However, north and west of Louisiana lies a gigantic reservoir, deep underground, that is being vigorously tapped by the entire Midwest region for agricultural water. This hole is large enough to hold enormous amounts of water. This hole is the Ogallala aquifer, and it extends from Texas to South Dakota.

So I propose that Lake Pontchatrain by dammed off at Green's Ditch, where it connects to Lake Catharine, and this dam be open and closable by computer. At that point, a second dam would be built on the western edge of the lake, somewhere between Ruddock and Mandeville. While this expanse consists of lands, behind the dam would be a pipe, going north, west, and slightly down. Water going through this pipe would have to be desalinated like the Atlanta solution, but less so as there is less water, as well as the water being less salty in the first place. The desalinization could occur underground, easily. One could even do it without electrical power, as gravity would give the water pressure as it flowed downwards. A worker would need to change the filters once every other year or so, but that shouldn't prove too difficult.

This pipe would, after desalinization, be put into a second pipe going into the Ogalala aquifer beneath Texas. This water would eventually be used agriculturally, somewhere in the midwest.

Lastly, I propose that a third dam be built in a canal connecting the missipipi river to Lake Pontchatrain. Again, all three dams would be computer operatable. Preferably, this canal would be on the west shore.

With all of this in place, the mayor of New Orleans could, if another hurricane threatens, close the Cathrine dam, then open the Missisipi and Pontchatrain dams, draining those bodies of water (possibly only partially depending on how large they are and how much advanced warning he or she has). New Orleans can better weather the next hurricane, with extra water available for Nebraskan corn. Due to the computer control, whoever controls the dams controls the water level around New Orleans. Opening them lowers them. Closing it raises them.

Do you suppose the Ogallala states would complain every time the dams were closed?

Saturday, December 1, 2007

Atlanta Needs Water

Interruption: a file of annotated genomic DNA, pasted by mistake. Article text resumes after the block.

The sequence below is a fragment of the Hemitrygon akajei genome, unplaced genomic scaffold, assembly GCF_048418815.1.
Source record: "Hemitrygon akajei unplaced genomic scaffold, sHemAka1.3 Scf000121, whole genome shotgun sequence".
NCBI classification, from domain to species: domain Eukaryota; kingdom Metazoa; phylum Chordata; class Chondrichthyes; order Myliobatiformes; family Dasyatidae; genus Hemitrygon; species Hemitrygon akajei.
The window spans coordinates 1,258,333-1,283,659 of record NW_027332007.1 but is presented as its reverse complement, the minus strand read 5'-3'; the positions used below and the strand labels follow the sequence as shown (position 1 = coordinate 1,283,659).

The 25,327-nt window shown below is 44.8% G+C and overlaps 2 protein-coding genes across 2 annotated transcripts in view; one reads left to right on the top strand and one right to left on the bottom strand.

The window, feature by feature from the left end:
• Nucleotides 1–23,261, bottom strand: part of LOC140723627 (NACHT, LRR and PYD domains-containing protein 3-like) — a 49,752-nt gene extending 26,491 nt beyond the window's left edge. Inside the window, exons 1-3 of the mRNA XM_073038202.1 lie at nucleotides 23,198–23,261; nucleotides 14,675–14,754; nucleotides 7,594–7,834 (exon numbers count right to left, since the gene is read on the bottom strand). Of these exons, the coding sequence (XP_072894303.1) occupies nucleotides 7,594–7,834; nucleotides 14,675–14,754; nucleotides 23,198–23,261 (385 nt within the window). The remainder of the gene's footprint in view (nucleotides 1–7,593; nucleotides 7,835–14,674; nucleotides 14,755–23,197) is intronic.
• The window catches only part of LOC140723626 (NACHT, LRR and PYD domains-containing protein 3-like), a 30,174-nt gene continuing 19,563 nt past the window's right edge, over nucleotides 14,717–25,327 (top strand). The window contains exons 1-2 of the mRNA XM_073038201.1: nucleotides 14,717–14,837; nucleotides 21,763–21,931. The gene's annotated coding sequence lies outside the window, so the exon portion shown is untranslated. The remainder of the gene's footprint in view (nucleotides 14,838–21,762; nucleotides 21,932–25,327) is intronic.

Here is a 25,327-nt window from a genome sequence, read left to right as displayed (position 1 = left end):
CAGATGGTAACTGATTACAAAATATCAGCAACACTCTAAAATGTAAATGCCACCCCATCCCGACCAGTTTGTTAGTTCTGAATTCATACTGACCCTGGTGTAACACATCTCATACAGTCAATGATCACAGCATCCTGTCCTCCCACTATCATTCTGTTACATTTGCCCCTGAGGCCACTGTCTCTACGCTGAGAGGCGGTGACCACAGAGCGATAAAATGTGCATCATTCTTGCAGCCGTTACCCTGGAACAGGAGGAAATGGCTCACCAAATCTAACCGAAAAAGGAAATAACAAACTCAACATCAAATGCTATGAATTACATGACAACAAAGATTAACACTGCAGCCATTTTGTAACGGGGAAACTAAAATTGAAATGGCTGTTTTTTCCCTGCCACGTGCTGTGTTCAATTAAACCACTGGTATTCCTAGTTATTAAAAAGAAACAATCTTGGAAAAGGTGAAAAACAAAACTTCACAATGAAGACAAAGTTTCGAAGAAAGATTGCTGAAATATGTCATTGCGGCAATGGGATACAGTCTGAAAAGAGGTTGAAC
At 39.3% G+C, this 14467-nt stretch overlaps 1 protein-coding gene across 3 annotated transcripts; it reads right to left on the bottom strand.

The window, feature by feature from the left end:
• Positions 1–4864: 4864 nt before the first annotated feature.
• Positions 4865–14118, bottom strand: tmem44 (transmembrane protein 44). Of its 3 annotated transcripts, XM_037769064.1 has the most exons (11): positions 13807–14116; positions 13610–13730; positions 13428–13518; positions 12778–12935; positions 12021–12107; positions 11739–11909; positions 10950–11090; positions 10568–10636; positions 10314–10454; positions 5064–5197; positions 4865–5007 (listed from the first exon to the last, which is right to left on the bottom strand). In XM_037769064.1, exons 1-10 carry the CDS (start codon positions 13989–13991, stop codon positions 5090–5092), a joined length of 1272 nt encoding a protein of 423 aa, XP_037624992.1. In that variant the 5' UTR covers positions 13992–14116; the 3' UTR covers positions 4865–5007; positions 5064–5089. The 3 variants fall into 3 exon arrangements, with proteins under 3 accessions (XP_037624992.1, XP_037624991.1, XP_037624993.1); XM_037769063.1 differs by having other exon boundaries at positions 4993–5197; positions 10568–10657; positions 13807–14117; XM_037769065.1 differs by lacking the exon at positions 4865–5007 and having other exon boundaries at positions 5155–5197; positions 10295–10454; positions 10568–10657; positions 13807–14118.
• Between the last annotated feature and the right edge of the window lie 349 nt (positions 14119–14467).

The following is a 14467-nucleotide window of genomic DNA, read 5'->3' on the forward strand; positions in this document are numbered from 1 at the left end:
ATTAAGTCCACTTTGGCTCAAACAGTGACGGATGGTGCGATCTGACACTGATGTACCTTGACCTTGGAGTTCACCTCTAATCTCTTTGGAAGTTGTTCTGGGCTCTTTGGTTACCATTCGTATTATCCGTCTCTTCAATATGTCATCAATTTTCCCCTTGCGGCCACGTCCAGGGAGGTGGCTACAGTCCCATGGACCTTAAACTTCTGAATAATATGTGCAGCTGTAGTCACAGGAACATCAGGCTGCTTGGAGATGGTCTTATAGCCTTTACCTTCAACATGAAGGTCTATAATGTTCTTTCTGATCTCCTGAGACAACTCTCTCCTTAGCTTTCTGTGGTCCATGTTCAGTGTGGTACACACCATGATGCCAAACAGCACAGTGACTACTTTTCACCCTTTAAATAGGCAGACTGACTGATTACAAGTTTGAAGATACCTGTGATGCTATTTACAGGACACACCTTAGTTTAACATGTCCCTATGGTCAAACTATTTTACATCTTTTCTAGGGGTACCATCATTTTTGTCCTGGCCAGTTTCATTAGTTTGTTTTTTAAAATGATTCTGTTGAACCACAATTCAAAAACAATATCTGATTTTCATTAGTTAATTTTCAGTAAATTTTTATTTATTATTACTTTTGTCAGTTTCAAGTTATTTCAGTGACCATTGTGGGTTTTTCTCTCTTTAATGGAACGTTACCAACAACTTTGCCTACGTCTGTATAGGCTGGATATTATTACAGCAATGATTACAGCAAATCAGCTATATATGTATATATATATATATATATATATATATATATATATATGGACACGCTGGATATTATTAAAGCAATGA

The city of Atlanta has a bit of a problem. It gets all its water from one reservoir, one that is also legally obligated to feed a river where an endangered mollusk lives. Not only that, but it is also not allowed to deprive Florida water from downstream.

Atlanta has been growing significantly for the past few years. New developments spring up every day, and everyone wants to drink water, shower, grow a lawn, and wash their dishes and clothes. They will lose this ability if the reservoir dries up, and unfortunately both the east and west coasts of the United States are undergoing a severe drought. Atlanta had 90 days of water left....60 days ago.

Water does not appear by magic. It must come from somewhere, either rain or importation. The Los Angeles region, where I was born, imports water from northern California, which has enough for both regions. Unfortunately, the regions around Atlanta don't have spare water, so this option is out.

Water can be reprocessed, removing the pee, poop, soap, and various chemicals that go into waste water, and then filtered through the earth. This produces clean water, the natural way. If you think it's gross, I guarantee you that any given glass of water you pour, be it from a tap or a bottle, has been through at least 12 different animals in the past. But let's assume that this strategy also is rejected for the ick factor, like it is in Australia.

However, Atlanta is reasonably close to the ocean. I therefore propose that a desalinization plant be built between the two. The plant would force filtered seawater at high pressure through pipes made of a membrane. The reverse osmosis reaction would cause fresh water to leak through the membrane, and concentrate the water still in the pipe as brine. The brine could then be evaporated into sea salt, and sold at a premium. The fresh water would be piped into the reservoir.

This plant would be very harsh on the power grid, (because pumping at high pressure uses a lot of electricity), and so I also think the plant should have a power generation plant built next to it. I recommend nuclear, as it is inexpensive to run and will not pollute the air. However, since people tend to have hysterical reactions to nuclear power, coal will probably be substituted. Coal would work almost as well, if one doesn't mind the bad smelling smoke.

I estimate, very roughly, that the nuclear plant would cost about $9 billion, the water treatment another $1 billion, and $1 billion to lay out the pipes between the ocean, the plant, and the lake. For $11 billion dollars, Atlanta has fresh drinking water for the rest of American existence.